Making History Dance

Hamilton, which had its first run at NYC’s Public Theater earlier this year, is an unlikely success story. Who would’ve guessed that a musical based on the life of founding father Alexander Hamilton would be such a hit? But thanks to the show’s creative dream team, which includes writer and composer Lin-Manuel Miranda and choreographer Andy Blankenbuehler (who worked together on In the Heights), Hamilton has become the definition of total theater domination.

The musical, which opens on Broadway this July, isn’t a stuffy historical account. It’s driven by hip-hop music—and Miranda’s signature raps. Here, Blankenbuehler and original cast member Sasha Hutchings discuss what makes Hamilton so special.

Lin-Manuel Miranda (center) and the cast of Hamilton (photo by Joan Marcus, courtesy Sam Rudy Media Relations)

Dance Spirit: What do you love most about this show?

Andy Blankenbuehler: It looks like the 1700s and 1800s—the characters wear period clothing—but the language is totally contemporary. Thomas Jefferson even raps against Alexander Hamilton and George Washington. There’s a level of honesty that hits people hard. And the history is relevant to today.

Sasha Hutchings: You’ll leave the theater emotionally exhausted! You’ll laugh, you’ll cry, you’ll want to jump out of your seat. People come into the show thinking they won’t relate to it—we’re used to seeing old men in white wigs telling the story of our founding fathers. But this show makes them human. The people onstage look like the people you go to school or ride the subway with.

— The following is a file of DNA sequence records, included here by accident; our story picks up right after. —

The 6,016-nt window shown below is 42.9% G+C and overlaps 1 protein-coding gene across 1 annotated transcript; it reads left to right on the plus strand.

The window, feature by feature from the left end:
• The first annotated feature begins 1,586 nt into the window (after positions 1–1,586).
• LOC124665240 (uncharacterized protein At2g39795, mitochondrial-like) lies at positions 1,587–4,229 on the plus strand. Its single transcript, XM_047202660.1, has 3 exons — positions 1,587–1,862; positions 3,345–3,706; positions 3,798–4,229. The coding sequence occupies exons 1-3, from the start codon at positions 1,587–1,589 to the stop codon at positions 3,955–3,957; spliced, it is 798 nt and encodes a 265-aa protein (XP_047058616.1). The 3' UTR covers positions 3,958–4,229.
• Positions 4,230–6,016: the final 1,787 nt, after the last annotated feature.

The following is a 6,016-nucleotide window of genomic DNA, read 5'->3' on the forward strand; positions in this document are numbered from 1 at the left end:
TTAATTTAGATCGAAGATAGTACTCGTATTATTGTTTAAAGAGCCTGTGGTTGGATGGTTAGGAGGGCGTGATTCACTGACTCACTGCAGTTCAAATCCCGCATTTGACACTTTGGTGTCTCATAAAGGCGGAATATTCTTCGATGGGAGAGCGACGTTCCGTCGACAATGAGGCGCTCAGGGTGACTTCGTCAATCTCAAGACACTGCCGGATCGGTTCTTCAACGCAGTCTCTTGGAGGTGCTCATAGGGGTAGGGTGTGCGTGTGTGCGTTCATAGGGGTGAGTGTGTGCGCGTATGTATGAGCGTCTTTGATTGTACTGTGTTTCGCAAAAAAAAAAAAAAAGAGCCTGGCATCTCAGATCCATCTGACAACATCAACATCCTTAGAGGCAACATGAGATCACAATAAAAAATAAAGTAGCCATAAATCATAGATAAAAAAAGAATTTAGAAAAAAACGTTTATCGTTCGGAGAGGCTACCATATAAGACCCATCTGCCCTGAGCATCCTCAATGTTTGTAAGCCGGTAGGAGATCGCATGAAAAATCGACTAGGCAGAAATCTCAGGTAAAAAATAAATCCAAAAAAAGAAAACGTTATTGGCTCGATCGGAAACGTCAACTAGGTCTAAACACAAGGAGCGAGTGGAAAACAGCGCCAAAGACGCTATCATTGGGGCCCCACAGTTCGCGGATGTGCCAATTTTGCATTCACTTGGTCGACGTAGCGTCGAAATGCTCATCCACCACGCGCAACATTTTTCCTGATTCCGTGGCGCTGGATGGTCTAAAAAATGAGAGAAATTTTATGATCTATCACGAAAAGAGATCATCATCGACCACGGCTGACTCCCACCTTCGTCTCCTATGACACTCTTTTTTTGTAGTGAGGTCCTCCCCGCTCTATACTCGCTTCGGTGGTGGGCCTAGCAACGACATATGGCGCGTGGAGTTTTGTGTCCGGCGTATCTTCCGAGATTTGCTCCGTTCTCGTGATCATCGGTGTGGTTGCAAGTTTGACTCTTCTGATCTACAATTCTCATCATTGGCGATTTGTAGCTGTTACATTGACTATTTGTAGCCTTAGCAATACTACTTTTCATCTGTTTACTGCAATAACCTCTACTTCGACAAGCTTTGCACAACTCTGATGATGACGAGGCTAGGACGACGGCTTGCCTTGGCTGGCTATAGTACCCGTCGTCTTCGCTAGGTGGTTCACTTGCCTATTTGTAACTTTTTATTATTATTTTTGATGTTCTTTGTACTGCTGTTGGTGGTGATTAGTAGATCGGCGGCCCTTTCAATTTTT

DS: Andy, how did you develop the choreography?

AB: I wanted to make the movement realistic, and I felt I couldn’t begin with normal dance vocabulary. Instead, I started with larger ideas and went from there. For example, early on in the war, the American forces were a mess, a really ragtag group. To represent that, I never put them in unison. They’re trying to fight this war, but it isn’t coming together. The British, on the other hand, are the opposite—always in unison, never funky.

DS: What’s most challenging about Hamilton, Sasha?

SH: The ensemble’s onstage through the entire show. Sometimes we’re interacting with the characters in a scene, other times we’re directing the audience’s focus. It took a few weeks of performing to understand the stamina required.

DS: Has working on this show made you more of a history buff, or more patriotic?

AB: I definitely think I’m more patriotic. I’m admittedly a bit ignorant when it comes to politics. But now, I have more of an appreciation of our country’s building blocks.

SH: As an African-American woman, looking at old history books didn’t make me eager to take ownership of the foundation of my country. It’s such a complex history. But after Hamilton, I’ve realized that the men in those books are a lot like us. We’re all still fighting for the right to be happy and live a full life.

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